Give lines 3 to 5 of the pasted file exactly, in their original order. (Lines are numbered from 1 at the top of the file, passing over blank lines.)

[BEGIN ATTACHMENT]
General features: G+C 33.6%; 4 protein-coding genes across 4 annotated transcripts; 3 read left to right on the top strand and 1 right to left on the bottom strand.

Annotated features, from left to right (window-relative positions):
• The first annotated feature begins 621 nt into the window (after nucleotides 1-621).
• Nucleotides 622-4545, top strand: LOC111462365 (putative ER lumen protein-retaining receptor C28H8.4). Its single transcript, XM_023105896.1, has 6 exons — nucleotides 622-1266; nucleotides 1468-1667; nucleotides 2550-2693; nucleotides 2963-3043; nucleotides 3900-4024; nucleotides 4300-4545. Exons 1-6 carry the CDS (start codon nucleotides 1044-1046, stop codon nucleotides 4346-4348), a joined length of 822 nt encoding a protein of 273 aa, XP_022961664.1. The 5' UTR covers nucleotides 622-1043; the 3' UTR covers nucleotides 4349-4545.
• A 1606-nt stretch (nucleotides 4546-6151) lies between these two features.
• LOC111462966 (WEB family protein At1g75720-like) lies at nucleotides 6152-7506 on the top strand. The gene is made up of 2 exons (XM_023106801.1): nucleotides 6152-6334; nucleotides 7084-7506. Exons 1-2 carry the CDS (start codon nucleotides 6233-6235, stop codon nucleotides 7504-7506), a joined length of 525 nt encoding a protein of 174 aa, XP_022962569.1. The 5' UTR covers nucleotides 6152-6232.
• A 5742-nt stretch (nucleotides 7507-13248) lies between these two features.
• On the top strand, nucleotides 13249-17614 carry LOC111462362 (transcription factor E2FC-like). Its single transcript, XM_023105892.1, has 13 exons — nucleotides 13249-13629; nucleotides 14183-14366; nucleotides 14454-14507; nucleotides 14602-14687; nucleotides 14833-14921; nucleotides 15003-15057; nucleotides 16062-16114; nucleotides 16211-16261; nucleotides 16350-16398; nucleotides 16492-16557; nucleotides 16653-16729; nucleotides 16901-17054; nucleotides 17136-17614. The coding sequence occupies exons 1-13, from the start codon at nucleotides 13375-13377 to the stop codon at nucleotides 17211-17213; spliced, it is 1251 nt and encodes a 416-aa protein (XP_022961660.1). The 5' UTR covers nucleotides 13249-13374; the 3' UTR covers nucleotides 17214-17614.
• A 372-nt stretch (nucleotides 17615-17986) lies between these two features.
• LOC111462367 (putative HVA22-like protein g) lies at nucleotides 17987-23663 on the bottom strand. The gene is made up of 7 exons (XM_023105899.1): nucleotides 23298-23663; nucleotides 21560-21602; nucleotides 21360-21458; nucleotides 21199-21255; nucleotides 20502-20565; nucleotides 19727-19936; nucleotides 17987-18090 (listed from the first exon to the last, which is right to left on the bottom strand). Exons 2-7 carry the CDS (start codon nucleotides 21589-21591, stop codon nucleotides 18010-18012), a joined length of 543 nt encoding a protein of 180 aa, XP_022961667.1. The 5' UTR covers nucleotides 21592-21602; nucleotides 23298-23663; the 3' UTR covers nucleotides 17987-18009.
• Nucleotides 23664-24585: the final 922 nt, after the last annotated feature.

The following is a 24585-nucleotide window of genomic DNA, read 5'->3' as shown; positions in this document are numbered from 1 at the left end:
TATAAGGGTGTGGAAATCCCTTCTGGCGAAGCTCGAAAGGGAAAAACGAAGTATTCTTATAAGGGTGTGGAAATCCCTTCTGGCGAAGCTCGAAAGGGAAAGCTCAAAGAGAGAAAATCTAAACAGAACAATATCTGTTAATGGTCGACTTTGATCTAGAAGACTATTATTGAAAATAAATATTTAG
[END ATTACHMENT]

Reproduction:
• The first annotated feature begins 621 nt into the window (after nucleotides 1-621).
• Nucleotides 622-4545, top strand: LOC111462365 (putative ER lumen protein-retaining receptor C28H8.4). Its single transcript, XM_023105896.1, has 6 exons — nucleotides 622-1266; nucleotides 1468-1667; nucleotides 2550-2693; nucleotides 2963-3043; nucleotides 3900-4024; nucleotides 4300-4545. Exons 1-6 carry the CDS (start codon nucleotides 1044-1046, stop codon nucleotides 4346-4348), a joined length of 822 nt encoding a protein of 273 aa, XP_022961664.1. The 5' UTR covers nucleotides 622-1043; the 3' UTR covers nucleotides 4349-4545.
• A 1606-nt stretch (nucleotides 4546-6151) lies between these two features.